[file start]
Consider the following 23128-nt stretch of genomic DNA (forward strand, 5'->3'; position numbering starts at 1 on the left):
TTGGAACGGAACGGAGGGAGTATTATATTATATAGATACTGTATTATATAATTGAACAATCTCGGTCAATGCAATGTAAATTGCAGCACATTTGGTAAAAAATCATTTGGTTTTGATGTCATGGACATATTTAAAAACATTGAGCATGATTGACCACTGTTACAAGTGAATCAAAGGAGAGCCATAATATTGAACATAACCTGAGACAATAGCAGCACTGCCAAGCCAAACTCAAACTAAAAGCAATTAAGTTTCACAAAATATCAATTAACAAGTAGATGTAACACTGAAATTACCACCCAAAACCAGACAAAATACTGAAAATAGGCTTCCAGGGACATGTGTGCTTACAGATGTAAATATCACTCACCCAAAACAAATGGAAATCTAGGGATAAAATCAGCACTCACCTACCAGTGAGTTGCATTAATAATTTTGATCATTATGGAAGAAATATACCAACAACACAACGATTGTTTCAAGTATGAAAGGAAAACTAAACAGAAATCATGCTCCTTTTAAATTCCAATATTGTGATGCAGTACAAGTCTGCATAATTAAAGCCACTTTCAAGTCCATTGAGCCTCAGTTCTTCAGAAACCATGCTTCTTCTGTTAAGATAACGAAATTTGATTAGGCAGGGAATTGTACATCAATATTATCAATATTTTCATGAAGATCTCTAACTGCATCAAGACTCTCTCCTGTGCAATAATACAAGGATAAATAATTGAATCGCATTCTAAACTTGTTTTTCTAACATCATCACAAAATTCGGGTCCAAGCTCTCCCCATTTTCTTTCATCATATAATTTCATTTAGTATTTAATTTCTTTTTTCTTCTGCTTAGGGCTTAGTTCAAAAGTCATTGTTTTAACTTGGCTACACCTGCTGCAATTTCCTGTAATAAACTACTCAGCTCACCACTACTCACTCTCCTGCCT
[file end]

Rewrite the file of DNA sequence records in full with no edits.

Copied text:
Consider the following 23128-nt stretch of genomic DNA (forward strand, 5'->3'; position numbering starts at 1 on the left):
TTGGAACGGAACGGAGGGAGTATTATATTATATAGATACTGTATTATATAATTGAACAATCTCGGTCAATGCAATGTAAATTGCAGCACATTTGGTAAAAAATCATTTGGTTTTGATGTCATGGACATATTTAAAAACATTGAGCATGATTGACCACTGTTACAAGTGAATCAAAGGAGAGCCATAATATTGAACATAACCTGAGACAATAGCAGCACTGCCAAGCCAAACTCAAACTAAAAGCAATTAAGTTTCACAAAATATCAATTAACAAGTAGATGTAACACTGAAATTACCACCCAAAACCAGACAAAATACTGAAAATAGGCTTCCAGGGACATGTGTGCTTACAGATGTAAATATCACTCACCCAAAACAAATGGAAATCTAGGGATAAAATCAGCACTCACCTACCAGTGAGTTGCATTAATAATTTTGATCATTATGGAAGAAATATACCAACAACACAACGATTGTTTCAAGTATGAAAGGAAAACTAAACAGAAATCATGCTCCTTTTAAATTCCAATATTGTGATGCAGTACAAGTCTGCATAATTAAAGCCACTTTCAAGTCCATTGAGCCTCAGTTCTTCAGAAACCATGCTTCTTCTGTTAAGATAACGAAATTTGATTAGGCAGGGAATTGTACATCAATATTATCAATATTTTCATGAAGATCTCTAACTGCATCAAGACTCTCTCCTGTGCAATAATACAAGGATAAATAATTGAATCGCATTCTAAACTTGTTTTTCTAACATCATCACAAAATTCGGGTCCAAGCTCTCCCCATTTTCTTTCATCATATAATTTCATTTAGTATTTAATTTCTTTTTTCTTCTGCTTAGGGCTTAGTTCAAAAGTCATTGTTTTAACTTGGCTACACCTGCTGCAATTTCCTGTAATAAACTACTCAGCTCACCACTACTCACTCTCCTGCCT